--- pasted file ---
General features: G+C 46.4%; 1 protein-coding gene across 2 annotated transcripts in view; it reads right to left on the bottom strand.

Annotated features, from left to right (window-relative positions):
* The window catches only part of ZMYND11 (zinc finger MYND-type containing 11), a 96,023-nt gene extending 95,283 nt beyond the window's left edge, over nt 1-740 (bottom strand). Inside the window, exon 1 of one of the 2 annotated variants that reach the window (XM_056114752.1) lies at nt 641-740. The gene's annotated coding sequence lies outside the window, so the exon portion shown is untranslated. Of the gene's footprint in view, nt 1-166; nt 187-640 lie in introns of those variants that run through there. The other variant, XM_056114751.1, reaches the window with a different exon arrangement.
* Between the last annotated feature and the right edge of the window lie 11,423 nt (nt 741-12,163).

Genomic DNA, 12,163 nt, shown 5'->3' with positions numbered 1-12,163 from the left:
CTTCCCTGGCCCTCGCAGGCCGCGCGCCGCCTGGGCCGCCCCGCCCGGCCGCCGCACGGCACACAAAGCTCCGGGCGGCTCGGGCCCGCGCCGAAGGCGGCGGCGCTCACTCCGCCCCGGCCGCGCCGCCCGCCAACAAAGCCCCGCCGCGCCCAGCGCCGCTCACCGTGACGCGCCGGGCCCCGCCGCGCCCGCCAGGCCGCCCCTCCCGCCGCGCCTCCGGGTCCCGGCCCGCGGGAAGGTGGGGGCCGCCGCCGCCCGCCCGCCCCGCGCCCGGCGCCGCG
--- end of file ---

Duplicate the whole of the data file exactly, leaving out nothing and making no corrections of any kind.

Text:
General features: G+C 46.4%; 1 protein-coding gene across 2 annotated transcripts in view; it reads right to left on the bottom strand.

Annotated features, from left to right (window-relative positions):
* The window catches only part of ZMYND11 (zinc finger MYND-type containing 11), a 96,023-nt gene extending 95,283 nt beyond the window's left edge, over nt 1-740 (bottom strand). Inside the window, exon 1 of one of the 2 annotated variants that reach the window (XM_056114752.1) lies at nt 641-740. The gene's annotated coding sequence lies outside the window, so the exon portion shown is untranslated. Of the gene's footprint in view, nt 1-166; nt 187-640 lie in introns of those variants that run through there. The other variant, XM_056114751.1, reaches the window with a different exon arrangement.
* Between the last annotated feature and the right edge of the window lie 11,423 nt (nt 741-12,163).

Genomic DNA, 12,163 nt, shown 5'->3' with positions numbered 1-12,163 from the left:
CTTCCCTGGCCCTCGCAGGCCGCGCGCCGCCTGGGCCGCCCCGCCCGGCCGCCGCACGGCACACAAAGCTCCGGGCGGCTCGGGCCCGCGCCGAAGGCGGCGGCGCTCACTCCGCCCCGGCCGCGCCGCCCGCCAACAAAGCCCCGCCGCGCCCAGCGCCGCTCACCGTGACGCGCCGGGCCCCGCCGCGCCCGCCAGGCCGCCCCTCCCGCCGCGCCTCCGGGTCCCGGCCCGCGGGAAGGTGGGGGCCGCCGCCGCCCGCCCGCCCCGCGCCCGGCGCCGCG